In the long run, however, distancing is not what tenants want. In phase two, the office will become a collaboration hub for exchange of thoughts between colleagues, face to face interactions, and an overall sense of togetherness.

3. Proptech is a need, not a want.

There is a rapidly growing occupier demand for tech enabled space - a trend that would have happened regardless, but has been accelerated by coronavirus pandemic. In fact, in the opinion of Brett White, Executive Chairman & CEO at Cushman & Wakefield, the pandemic “has advanced the adoption of PropTech and Infrastructure Tech 5 to 10 years in a matter of months.” We are finally in the sweet spot of adopting technology to drive value for clients.

In the past, commercial real estate leaders would have cut technology first thing amidst a financial crisis. Now, according to Adam Stanley, Global CIO & Chief Digital Officer at Cushman & Wakefield, in order to stay on the offense, “Business leaders are saying: ‘How can we use an increase technology spend to reduce costs elsewhere?’”

The future of proptech is bright. Technologies are viewed as “investments that companies make that will be lasting within the properties - they’re a tool, not a trend,” said Michael Beckerman, CEO of CREtech, in his closing conference remarks. The commercial office space industry has the opportunity to collect a vast amount of data and turn it into something valuable. With 75% of those surveyed during the conference reporting they “trust corporations more than the government”, there is a responsibility to leverage that trust and deliver the customer the most powerful office experience yet. 

4. For the first time, people matter more than buildings.

Landlords and asset managers have long been basing business decisions on how their assets are performing focusing on cost efficiency and sustainability - leaving their customers as an afterthought.  But, with record high unemployment rates, and the uncertain future of many companies, landlords are scrounging to retain today’s customer. The pandemic may be the fracture that forces the customer to the driver's seat which shifts the focus to retention and wellbeing.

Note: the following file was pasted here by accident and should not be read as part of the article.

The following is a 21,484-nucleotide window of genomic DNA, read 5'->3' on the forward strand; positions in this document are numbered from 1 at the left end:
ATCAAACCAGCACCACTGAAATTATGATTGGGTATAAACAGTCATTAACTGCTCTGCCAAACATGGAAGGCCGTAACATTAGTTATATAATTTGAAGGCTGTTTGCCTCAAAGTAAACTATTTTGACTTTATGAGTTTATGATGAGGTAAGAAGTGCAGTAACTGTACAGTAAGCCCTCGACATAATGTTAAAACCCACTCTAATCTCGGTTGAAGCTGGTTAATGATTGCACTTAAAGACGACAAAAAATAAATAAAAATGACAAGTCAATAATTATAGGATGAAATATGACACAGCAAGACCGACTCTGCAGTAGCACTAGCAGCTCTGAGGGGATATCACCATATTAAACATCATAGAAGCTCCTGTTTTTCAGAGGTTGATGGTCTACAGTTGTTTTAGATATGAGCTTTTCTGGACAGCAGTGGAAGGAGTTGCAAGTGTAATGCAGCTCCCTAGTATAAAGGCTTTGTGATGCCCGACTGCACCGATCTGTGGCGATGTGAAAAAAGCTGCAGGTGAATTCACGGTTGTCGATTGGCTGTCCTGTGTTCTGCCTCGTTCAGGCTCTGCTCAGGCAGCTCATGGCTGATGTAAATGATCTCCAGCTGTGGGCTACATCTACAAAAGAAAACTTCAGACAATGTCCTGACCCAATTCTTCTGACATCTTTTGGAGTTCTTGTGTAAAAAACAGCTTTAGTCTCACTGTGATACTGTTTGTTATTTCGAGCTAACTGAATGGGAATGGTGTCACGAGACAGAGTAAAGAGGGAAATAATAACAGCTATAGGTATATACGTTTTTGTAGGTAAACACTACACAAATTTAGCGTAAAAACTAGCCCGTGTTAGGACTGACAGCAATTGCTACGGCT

The workplace experience has become an “increasingly important differentiator,” according to Kitty Sullivan, Director of Investment at JLL Spark. Sullivan pointed out that experience is a great way to “communicate with people” and “transform fear into trust” in the workplace. Picard reported already seeing landlords creating flexible office solutions, shortening lease terms, and partnering with other operators. As lease terms shorten, the level of service provided has to increase, as tenants have a minimal commitment, and the barriers to move a company are now very low. 

When reflecting on the transformation of retail over the past decade, “physical retail has moved into convenience retail or experience retail,” according to Ulbrich. The office market will likely reflect this trend, becoming flat to negative except for assets that actually provide the user an experience. If they fail to do so, they will mirror Blockbuster in 2010, as a customer-centric Netflix is bound to quickly disrupt the ecosystem. Beckerman said it best: “For the first time, people matter more than buildings.”

With all of the talk about the importance of customer experience, we were left with one burning question: who owns the customer experience in commercial real estate? Are property owners and their teams really structured and set up to deliver a differentiated and integrated customer experience?